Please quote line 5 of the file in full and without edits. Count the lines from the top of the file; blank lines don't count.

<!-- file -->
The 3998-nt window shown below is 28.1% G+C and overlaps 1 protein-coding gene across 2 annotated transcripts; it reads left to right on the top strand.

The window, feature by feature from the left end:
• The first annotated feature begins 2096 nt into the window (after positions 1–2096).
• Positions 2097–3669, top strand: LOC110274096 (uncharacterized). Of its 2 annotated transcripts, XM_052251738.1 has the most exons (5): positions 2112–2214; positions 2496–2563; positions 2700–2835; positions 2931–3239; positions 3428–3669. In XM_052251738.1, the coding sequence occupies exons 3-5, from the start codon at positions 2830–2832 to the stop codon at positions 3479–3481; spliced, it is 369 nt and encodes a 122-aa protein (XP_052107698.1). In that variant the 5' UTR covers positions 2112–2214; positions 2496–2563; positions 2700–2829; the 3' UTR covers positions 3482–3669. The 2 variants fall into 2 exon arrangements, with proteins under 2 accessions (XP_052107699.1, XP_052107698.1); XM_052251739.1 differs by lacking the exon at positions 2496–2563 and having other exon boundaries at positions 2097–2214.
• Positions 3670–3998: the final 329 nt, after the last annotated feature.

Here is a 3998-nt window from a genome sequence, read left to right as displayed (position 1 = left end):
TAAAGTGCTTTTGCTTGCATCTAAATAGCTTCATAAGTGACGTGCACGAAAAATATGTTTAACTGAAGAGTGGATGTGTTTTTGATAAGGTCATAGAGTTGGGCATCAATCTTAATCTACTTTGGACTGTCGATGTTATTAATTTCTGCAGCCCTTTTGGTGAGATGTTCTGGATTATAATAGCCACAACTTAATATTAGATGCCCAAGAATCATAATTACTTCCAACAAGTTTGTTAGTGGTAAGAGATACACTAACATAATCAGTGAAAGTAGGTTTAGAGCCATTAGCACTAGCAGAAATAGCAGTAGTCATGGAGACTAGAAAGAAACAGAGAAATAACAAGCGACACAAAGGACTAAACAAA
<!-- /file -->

• Positions 3670–3998: the final 329 nt, after the last annotated feature.